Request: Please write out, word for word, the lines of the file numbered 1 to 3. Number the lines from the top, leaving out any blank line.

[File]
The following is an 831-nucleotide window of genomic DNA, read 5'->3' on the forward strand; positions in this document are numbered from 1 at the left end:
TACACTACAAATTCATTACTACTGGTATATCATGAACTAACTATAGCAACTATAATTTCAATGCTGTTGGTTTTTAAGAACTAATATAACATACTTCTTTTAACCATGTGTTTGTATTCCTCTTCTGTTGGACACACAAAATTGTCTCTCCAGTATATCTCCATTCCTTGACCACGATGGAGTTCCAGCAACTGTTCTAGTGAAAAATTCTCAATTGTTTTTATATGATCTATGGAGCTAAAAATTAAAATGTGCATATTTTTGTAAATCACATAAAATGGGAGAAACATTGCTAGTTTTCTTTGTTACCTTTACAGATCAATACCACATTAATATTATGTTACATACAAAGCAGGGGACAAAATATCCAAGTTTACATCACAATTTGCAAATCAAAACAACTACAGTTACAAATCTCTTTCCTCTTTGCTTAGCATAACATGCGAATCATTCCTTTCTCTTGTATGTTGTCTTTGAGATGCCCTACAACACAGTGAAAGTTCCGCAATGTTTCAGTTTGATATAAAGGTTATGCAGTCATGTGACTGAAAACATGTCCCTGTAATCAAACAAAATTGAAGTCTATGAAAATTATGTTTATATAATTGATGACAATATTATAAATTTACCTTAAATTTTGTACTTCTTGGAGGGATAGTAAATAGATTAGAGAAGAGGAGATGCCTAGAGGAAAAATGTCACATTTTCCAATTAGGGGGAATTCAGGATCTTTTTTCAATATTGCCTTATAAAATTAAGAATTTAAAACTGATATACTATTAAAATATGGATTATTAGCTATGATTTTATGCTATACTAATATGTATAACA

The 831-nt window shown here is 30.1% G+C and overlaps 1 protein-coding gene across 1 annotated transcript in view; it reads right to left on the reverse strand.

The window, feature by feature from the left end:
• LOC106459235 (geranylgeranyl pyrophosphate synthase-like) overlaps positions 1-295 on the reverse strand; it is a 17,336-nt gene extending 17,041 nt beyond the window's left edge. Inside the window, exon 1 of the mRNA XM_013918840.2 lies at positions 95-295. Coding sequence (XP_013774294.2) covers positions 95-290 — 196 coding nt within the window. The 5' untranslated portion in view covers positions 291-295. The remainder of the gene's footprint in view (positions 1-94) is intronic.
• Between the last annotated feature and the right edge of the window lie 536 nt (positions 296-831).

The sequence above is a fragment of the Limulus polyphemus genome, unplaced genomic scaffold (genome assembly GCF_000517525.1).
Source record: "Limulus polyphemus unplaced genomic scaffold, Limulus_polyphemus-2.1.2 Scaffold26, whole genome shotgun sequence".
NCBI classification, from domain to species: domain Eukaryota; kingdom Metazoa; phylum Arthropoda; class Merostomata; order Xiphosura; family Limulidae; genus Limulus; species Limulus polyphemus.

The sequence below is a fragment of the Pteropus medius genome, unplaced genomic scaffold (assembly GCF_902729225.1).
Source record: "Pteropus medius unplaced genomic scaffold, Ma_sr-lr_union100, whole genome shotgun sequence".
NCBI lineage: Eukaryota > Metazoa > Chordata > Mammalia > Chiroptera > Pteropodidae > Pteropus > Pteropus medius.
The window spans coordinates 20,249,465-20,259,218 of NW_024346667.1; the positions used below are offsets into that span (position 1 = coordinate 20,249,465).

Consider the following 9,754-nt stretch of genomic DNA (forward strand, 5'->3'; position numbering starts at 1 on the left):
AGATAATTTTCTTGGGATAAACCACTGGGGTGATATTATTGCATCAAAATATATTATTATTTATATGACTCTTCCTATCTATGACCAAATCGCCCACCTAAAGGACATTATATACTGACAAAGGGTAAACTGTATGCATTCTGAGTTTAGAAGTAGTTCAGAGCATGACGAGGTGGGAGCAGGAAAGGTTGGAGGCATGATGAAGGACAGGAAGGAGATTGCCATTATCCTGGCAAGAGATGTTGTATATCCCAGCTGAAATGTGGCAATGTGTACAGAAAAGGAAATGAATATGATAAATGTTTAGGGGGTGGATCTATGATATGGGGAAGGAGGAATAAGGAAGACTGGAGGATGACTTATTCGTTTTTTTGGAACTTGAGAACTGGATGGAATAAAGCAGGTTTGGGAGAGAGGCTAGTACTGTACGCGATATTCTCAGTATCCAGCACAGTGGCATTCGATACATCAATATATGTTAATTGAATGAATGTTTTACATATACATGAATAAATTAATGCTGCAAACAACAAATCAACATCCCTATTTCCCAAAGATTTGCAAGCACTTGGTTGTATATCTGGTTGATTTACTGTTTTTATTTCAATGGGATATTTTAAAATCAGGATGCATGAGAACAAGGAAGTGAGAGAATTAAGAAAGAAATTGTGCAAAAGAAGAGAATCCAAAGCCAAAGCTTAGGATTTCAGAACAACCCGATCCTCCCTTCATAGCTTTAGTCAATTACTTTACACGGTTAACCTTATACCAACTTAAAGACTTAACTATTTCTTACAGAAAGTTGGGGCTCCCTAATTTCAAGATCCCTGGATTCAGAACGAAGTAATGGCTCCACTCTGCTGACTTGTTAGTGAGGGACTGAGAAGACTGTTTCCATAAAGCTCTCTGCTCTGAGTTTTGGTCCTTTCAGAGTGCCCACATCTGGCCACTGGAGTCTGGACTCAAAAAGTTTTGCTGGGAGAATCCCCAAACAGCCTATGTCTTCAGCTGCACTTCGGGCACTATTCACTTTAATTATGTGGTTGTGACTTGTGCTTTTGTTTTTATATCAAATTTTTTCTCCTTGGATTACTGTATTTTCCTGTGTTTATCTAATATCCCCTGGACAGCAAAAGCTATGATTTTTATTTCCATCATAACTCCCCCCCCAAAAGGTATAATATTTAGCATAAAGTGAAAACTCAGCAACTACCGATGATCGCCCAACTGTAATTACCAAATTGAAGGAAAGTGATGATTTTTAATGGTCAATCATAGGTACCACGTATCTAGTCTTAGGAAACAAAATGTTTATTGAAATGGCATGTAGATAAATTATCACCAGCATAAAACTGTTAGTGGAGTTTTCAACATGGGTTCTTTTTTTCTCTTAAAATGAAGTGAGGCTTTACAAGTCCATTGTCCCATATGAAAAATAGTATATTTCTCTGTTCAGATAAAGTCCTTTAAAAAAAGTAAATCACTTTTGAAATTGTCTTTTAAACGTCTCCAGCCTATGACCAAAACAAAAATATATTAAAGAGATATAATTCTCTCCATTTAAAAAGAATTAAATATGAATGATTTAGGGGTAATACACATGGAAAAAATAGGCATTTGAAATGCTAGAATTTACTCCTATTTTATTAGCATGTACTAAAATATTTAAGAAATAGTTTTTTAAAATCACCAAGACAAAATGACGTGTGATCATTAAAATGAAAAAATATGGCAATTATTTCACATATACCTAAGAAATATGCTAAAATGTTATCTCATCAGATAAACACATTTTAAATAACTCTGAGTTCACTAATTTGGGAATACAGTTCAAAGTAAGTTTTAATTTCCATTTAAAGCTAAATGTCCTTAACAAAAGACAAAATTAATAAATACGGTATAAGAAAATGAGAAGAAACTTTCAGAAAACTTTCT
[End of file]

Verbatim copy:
The following is an 831-nucleotide window of genomic DNA, read 5'->3' on the forward strand; positions in this document are numbered from 1 at the left end:
TACACTACAAATTCATTACTACTGGTATATCATGAACTAACTATAGCAACTATAATTTCAATGCTGTTGGTTTTTAAGAACTAATATAACATACTTCTTTTAACCATGTGTTTGTATTCCTCTTCTGTTGGACACACAAAATTGTCTCTCCAGTATATCTCCATTCCTTGACCACGATGGAGTTCCAGCAACTGTTCTAGTGAAAAATTCTCAATTGTTTTTATATGATCTATGGAGCTAAAAATTAAAATGTGCATATTTTTGTAAATCACATAAAATGGGAGAAACATTGCTAGTTTTCTTTGTTACCTTTACAGATCAATACCACATTAATATTATGTTACATACAAAGCAGGGGACAAAATATCCAAGTTTACATCACAATTTGCAAATCAAAACAACTACAGTTACAAATCTCTTTCCTCTTTGCTTAGCATAACATGCGAATCATTCCTTTCTCTTGTATGTTGTCTTTGAGATGCCCTACAACACAGTGAAAGTTCCGCAATGTTTCAGTTTGATATAAAGGTTATGCAGTCATGTGACTGAAAACATGTCCCTGTAATCAAACAAAATTGAAGTCTATGAAAATTATGTTTATATAATTGATGACAATATTATAAATTTACCTTAAATTTTGTACTTCTTGGAGGGATAGTAAATAGATTAGAGAAGAGGAGATGCCTAGAGGAAAAATGTCACATTTTCCAATTAGGGGGAATTCAGGATCTTTTTTCAATATTGCCTTATAAAATTAAGAATTTAAAACTGATATACTATTAAAATATGGATTATTAGCTATGATTTTATGCTATACTAATATGTATAACA

The 831-nt window shown here is 30.1% G+C and overlaps 1 protein-coding gene across 1 annotated transcript in view; it reads right to left on the reverse strand.